The World Cup is over. Now where will we all get our soccer fix?

Guys, we have a problem.

After one month of elite soccer players playing the game at the highest possible level, it has now come to an end.

No more beautifully orchestrated goals. No more immaculate vocabulary words utilized by foreign announcers you’d never hear in the United States. No more players falling down trying to sell an injury when in reality they were grazed on their toe.

No more cuts to beautiful Latin woman in the crowd reacting to their team’s heroics.

And no more ESPN soccer analysts sitting awkwardly around a dinner table pulling opinions out of their ass trying to sound Germany champsintelligent.

The 2014 World Cup is over.

For many in this country, the World Cup ended on July 1, when the United States was defeated by Belgium. But others stuck it out and watched the rest, including Brazil getting humiliated and outscored 10 to 1 in their final two games. And plenty saw the culmination of the tournament with Germany besting Argentina on Sunday to win its fourth World Cup.

In the month, we saw athletes you’d never otherwise known existed compete at the highest level. We saw people of all countries join together in Brazil to support their national squads in the flesh. And we saw Americans huddle together at bars, chanting “U.S.A!” in unison.

We even saw players take a bite out of one another. Literally.

I think it’s safe to say that, for most, a month of soccer is enough. You can’t expect a sport that isn’t universally popular here to suddenly catch on because of one tournament.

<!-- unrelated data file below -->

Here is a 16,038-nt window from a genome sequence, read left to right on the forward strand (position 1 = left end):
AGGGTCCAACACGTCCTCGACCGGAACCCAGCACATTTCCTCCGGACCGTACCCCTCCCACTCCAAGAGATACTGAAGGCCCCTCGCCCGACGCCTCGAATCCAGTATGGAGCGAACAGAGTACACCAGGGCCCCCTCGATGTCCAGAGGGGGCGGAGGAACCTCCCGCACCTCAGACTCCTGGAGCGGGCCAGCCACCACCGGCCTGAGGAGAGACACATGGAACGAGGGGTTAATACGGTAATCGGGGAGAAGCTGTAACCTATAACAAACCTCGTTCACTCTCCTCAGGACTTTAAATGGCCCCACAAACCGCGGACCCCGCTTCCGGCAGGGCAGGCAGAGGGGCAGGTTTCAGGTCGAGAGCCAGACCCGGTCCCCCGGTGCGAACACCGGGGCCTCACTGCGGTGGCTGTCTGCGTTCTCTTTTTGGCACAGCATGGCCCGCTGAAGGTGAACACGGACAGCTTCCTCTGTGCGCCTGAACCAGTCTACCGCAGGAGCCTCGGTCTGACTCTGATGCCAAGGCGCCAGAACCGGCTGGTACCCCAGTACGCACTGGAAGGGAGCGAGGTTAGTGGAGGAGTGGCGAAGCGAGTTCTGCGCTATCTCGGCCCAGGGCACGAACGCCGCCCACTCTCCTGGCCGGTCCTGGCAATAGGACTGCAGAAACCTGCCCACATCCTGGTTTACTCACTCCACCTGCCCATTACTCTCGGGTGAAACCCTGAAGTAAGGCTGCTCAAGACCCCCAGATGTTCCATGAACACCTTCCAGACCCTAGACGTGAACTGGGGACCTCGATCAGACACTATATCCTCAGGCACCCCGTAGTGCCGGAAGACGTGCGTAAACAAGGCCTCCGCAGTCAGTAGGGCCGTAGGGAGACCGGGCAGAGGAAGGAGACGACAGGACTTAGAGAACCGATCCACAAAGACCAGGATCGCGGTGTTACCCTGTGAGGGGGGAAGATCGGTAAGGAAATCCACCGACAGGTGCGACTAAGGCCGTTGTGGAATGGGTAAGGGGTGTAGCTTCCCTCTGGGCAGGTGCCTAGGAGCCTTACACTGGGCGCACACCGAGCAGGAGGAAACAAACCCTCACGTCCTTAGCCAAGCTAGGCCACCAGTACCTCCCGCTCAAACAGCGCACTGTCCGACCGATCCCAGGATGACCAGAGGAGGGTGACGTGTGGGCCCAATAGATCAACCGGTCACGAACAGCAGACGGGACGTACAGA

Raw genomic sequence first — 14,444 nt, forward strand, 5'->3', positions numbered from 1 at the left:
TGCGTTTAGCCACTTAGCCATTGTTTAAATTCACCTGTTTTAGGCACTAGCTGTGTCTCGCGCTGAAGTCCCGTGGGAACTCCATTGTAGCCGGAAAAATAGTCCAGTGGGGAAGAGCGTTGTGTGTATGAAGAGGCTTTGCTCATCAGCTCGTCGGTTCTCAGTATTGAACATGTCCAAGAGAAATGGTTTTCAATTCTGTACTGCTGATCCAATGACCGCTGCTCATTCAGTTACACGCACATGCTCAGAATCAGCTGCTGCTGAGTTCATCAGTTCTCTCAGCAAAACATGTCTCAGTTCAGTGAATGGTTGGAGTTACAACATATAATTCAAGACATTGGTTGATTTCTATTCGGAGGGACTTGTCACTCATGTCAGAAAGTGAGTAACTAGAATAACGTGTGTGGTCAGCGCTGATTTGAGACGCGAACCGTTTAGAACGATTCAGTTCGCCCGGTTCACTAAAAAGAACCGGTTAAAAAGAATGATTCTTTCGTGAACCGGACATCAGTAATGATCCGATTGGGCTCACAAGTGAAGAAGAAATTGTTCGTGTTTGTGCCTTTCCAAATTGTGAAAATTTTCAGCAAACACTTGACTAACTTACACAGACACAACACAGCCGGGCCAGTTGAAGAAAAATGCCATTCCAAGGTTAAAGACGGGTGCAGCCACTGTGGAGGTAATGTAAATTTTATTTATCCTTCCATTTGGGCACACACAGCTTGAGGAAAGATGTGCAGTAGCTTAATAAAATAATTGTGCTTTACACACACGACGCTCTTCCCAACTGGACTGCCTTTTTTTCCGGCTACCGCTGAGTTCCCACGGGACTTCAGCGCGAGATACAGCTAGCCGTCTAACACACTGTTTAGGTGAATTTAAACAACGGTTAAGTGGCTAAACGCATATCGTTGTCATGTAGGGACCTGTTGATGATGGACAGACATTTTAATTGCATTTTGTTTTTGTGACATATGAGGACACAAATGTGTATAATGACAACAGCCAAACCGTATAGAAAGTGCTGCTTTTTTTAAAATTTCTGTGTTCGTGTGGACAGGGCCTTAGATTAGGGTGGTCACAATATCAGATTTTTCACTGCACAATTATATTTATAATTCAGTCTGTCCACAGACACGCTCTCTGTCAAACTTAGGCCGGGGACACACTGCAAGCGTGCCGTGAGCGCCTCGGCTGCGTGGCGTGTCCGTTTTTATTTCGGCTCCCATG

It’s the same concept with the Olympics. People become temporarily infatuated with curling, skiing, water polo, kayak slalom and Quidditch. And then it fades.

Oh wait, one of those is not actually a real sport? Sorry, I didn’t mean to include kayak slalom.

But one hopes that people formed an appreciation for soccer, since we seem to be one of the countries that doesn’t appreciate it. It requires incredible athleticism and endurance. It’s an ultimate team game. And it’s one of the few sports that gives athletes the opportunity to represent their country on the grandest of stages.

It’s the only way the United States can ever win a World Cup. Yes, we can compete — as seen this year — but what we really need is our nation’s youth to love soccer, and to stick with it, rather than straying to other more celebrated sports like basketball and [American] football.

If you want your soccer fix, wake up early in the morning and watch the English Premier League. You’ll see elite play there.

For everybody else, you’ll just have to wait another four years.

Or you can just wait for the next installment of the Quidditch World Cup, which I believe will next be played in 2016. Get your broomsticks ready!


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